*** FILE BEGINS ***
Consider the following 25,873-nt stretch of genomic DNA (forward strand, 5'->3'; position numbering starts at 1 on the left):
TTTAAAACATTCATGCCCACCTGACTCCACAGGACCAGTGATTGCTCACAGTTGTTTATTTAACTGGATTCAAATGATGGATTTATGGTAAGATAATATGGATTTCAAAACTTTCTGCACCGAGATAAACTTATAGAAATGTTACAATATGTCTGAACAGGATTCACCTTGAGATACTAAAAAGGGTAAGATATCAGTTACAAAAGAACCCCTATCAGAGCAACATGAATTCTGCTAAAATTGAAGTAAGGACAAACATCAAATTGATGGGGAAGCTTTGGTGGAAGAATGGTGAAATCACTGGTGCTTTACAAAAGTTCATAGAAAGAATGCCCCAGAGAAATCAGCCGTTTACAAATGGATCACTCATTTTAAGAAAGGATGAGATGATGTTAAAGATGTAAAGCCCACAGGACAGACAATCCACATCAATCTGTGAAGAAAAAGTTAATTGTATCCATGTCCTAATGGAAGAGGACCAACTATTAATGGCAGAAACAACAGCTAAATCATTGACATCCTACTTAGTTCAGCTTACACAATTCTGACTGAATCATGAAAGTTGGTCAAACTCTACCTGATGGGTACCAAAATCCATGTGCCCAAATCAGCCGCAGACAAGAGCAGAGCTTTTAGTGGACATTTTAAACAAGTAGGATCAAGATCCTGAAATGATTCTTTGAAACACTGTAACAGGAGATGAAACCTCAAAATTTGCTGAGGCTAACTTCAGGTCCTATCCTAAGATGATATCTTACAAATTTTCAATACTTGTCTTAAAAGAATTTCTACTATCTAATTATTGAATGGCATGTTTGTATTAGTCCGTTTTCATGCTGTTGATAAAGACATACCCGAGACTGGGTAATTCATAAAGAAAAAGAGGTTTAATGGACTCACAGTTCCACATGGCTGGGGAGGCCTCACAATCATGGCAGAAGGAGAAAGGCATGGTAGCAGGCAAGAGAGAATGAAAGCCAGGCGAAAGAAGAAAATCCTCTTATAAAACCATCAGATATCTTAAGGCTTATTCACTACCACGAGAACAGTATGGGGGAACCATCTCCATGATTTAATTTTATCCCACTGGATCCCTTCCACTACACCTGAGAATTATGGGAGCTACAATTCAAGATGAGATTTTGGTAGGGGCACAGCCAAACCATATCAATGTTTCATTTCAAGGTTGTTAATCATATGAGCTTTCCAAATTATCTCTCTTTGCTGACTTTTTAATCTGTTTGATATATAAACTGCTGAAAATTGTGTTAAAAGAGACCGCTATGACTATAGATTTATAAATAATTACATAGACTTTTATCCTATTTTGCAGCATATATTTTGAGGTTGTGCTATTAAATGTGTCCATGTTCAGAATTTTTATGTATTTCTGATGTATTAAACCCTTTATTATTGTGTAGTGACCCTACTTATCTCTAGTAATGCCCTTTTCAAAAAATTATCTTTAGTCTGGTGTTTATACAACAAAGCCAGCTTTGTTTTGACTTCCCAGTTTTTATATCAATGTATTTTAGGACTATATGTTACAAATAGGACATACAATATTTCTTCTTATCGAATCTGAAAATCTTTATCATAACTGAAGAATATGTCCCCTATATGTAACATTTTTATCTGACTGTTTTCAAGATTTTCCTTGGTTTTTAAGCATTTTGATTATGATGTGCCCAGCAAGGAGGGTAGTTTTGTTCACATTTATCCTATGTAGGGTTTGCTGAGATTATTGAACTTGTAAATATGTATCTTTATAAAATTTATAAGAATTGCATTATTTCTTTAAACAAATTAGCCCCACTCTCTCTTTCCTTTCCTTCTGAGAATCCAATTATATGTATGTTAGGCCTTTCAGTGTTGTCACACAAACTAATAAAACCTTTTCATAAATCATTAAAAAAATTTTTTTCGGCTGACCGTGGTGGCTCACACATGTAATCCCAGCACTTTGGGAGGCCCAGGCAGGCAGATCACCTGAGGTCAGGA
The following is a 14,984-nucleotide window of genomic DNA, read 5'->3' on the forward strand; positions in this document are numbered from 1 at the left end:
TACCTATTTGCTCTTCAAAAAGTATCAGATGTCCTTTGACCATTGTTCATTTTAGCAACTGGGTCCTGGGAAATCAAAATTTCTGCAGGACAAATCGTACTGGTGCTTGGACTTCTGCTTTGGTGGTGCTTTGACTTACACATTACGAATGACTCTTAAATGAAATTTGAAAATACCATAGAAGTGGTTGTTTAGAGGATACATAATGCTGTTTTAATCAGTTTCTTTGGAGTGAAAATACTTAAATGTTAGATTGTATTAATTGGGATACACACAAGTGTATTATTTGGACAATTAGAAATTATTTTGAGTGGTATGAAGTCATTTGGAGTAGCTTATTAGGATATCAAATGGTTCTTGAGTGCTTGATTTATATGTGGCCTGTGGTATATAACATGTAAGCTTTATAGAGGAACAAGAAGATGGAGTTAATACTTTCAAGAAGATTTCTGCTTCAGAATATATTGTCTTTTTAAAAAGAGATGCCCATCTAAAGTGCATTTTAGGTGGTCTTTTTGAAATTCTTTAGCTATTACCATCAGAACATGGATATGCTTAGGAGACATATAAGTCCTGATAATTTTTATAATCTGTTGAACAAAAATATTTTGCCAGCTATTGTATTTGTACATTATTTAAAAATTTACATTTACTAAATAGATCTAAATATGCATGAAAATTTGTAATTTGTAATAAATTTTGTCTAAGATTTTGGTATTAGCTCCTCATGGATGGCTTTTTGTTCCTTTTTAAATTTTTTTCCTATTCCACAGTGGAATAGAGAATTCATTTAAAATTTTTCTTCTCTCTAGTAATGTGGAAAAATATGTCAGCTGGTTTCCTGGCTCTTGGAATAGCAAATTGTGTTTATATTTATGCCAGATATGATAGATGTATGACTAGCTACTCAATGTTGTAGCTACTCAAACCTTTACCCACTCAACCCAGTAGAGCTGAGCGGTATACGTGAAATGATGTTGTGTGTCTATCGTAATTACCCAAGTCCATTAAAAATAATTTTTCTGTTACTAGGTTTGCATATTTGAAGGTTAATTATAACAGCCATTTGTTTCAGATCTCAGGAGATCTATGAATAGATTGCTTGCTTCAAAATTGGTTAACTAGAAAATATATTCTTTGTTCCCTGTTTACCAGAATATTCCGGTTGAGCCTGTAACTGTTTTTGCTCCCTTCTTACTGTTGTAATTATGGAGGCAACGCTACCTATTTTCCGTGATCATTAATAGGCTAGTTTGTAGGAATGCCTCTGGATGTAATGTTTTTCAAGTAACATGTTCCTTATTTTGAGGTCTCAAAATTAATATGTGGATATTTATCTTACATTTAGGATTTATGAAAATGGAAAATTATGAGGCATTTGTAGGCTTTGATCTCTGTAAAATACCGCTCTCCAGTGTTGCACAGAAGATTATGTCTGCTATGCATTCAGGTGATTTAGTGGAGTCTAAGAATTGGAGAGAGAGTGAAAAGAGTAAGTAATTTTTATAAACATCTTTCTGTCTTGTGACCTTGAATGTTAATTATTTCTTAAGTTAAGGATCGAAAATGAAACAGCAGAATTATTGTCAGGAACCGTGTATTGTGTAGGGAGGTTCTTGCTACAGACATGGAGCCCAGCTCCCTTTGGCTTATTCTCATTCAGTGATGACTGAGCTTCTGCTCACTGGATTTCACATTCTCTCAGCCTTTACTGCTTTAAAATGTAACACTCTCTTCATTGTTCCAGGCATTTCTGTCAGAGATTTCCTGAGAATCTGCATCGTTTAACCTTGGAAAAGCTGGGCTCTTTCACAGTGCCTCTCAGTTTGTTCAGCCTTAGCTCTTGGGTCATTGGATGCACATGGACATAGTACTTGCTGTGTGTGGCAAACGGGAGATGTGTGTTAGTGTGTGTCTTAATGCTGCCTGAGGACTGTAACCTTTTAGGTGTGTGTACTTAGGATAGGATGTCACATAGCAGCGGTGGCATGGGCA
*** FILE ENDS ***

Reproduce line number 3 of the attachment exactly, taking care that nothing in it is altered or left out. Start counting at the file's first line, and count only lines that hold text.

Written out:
The following is a 14,984-nucleotide window of genomic DNA, read 5'->3' on the forward strand; positions in this document are numbered from 1 at the left end: